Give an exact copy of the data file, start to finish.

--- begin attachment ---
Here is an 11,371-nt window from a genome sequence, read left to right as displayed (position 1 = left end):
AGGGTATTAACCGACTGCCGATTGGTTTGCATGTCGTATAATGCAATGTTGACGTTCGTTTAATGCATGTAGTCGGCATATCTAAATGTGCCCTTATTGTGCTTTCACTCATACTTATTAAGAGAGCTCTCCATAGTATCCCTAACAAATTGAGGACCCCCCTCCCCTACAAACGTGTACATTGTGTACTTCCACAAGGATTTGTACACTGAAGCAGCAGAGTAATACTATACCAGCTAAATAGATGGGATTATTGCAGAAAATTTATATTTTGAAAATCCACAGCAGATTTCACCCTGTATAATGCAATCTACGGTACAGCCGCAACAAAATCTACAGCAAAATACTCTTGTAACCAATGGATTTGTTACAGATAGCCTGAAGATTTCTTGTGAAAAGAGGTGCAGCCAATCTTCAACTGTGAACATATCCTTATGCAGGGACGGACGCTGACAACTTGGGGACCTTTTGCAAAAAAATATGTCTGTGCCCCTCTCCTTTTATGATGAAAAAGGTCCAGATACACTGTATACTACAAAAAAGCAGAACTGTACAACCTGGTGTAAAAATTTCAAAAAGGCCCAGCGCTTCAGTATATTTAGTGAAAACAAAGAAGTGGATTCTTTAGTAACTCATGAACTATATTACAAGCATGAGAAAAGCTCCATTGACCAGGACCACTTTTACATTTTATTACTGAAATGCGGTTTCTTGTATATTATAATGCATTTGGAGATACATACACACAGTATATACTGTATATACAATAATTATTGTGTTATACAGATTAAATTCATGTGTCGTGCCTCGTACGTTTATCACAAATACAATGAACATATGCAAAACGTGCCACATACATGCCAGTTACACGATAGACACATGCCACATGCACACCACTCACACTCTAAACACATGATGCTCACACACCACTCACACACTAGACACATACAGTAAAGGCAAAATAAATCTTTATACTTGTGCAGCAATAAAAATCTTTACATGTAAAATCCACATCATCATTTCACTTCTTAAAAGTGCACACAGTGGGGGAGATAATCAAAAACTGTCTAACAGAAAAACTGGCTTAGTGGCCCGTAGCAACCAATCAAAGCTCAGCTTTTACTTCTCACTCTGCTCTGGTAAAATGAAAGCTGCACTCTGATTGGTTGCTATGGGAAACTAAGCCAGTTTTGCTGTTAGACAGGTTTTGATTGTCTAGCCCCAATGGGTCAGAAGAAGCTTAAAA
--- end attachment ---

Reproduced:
Here is an 11,371-nt window from a genome sequence, read left to right as displayed (position 1 = left end):
AGGGTATTAACCGACTGCCGATTGGTTTGCATGTCGTATAATGCAATGTTGACGTTCGTTTAATGCATGTAGTCGGCATATCTAAATGTGCCCTTATTGTGCTTTCACTCATACTTATTAAGAGAGCTCTCCATAGTATCCCTAACAAATTGAGGACCCCCCTCCCCTACAAACGTGTACATTGTGTACTTCCACAAGGATTTGTACACTGAAGCAGCAGAGTAATACTATACCAGCTAAATAGATGGGATTATTGCAGAAAATTTATATTTTGAAAATCCACAGCAGATTTCACCCTGTATAATGCAATCTACGGTACAGCCGCAACAAAATCTACAGCAAAATACTCTTGTAACCAATGGATTTGTTACAGATAGCCTGAAGATTTCTTGTGAAAAGAGGTGCAGCCAATCTTCAACTGTGAACATATCCTTATGCAGGGACGGACGCTGACAACTTGGGGACCTTTTGCAAAAAAATATGTCTGTGCCCCTCTCCTTTTATGATGAAAAAGGTCCAGATACACTGTATACTACAAAAAAGCAGAACTGTACAACCTGGTGTAAAAATTTCAAAAAGGCCCAGCGCTTCAGTATATTTAGTGAAAACAAAGAAGTGGATTCTTTAGTAACTCATGAACTATATTACAAGCATGAGAAAAGCTCCATTGACCAGGACCACTTTTACATTTTATTACTGAAATGCGGTTTCTTGTATATTATAATGCATTTGGAGATACATACACACAGTATATACTGTATATACAATAATTATTGTGTTATACAGATTAAATTCATGTGTCGTGCCTCGTACGTTTATCACAAATACAATGAACATATGCAAAACGTGCCACATACATGCCAGTTACACGATAGACACATGCCACATGCACACCACTCACACTCTAAACACATGATGCTCACACACCACTCACACACTAGACACATACAGTAAAGGCAAAATAAATCTTTATACTTGTGCAGCAATAAAAATCTTTACATGTAAAATCCACATCATCATTTCACTTCTTAAAAGTGCACACAGTGGGGGAGATAATCAAAAACTGTCTAACAGAAAAACTGGCTTAGTGGCCCGTAGCAACCAATCAAAGCTCAGCTTTTACTTCTCACTCTGCTCTGGTAAAATGAAAGCTGCACTCTGATTGGTTGCTATGGGAAACTAAGCCAGTTTTGCTGTTAGACAGGTTTTGATTGTCTAGCCCCAATGGGTCAGAAGAAGCTTAAAA